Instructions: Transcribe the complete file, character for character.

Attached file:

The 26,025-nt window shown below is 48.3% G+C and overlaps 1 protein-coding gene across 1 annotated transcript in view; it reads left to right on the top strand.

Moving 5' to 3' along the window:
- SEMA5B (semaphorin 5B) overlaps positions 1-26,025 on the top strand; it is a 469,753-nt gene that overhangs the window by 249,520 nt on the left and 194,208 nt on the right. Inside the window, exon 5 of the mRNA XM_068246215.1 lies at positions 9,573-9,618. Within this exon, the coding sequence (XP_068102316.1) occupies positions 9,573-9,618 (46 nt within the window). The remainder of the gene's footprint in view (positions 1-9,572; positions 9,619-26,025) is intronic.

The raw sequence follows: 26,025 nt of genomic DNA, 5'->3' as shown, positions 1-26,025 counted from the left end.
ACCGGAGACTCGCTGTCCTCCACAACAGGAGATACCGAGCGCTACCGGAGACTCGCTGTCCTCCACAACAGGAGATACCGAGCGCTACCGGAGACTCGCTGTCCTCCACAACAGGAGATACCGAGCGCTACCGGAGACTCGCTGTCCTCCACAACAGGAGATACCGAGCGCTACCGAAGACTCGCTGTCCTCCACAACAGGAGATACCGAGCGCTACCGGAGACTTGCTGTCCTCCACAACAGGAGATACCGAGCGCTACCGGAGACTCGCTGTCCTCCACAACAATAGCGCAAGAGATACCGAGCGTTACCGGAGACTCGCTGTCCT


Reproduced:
The 26,025-nt window shown below is 48.3% G+C and overlaps 1 protein-coding gene across 1 annotated transcript in view; it reads left to right on the top strand.

Moving 5' to 3' along the window:
- SEMA5B (semaphorin 5B) overlaps positions 1-26,025 on the top strand; it is a 469,753-nt gene that overhangs the window by 249,520 nt on the left and 194,208 nt on the right. Inside the window, exon 5 of the mRNA XM_068246215.1 lies at positions 9,573-9,618. Within this exon, the coding sequence (XP_068102316.1) occupies positions 9,573-9,618 (46 nt within the window). The remainder of the gene's footprint in view (positions 1-9,572; positions 9,619-26,025) is intronic.

The raw sequence follows: 26,025 nt of genomic DNA, 5'->3' as shown, positions 1-26,025 counted from the left end.
ACCGGAGACTCGCTGTCCTCCACAACAGGAGATACCGAGCGCTACCGGAGACTCGCTGTCCTCCACAACAGGAGATACCGAGCGCTACCGGAGACTCGCTGTCCTCCACAACAGGAGATACCGAGCGCTACCGGAGACTCGCTGTCCTCCACAACAGGAGATACCGAGCGCTACCGAAGACTCGCTGTCCTCCACAACAGGAGATACCGAGCGCTACCGGAGACTTGCTGTCCTCCACAACAGGAGATACCGAGCGCTACCGGAGACTCGCTGTCCTCCACAACAATAGCGCAAGAGATACCGAGCGTTACCGGAGACTCGCTGTCCT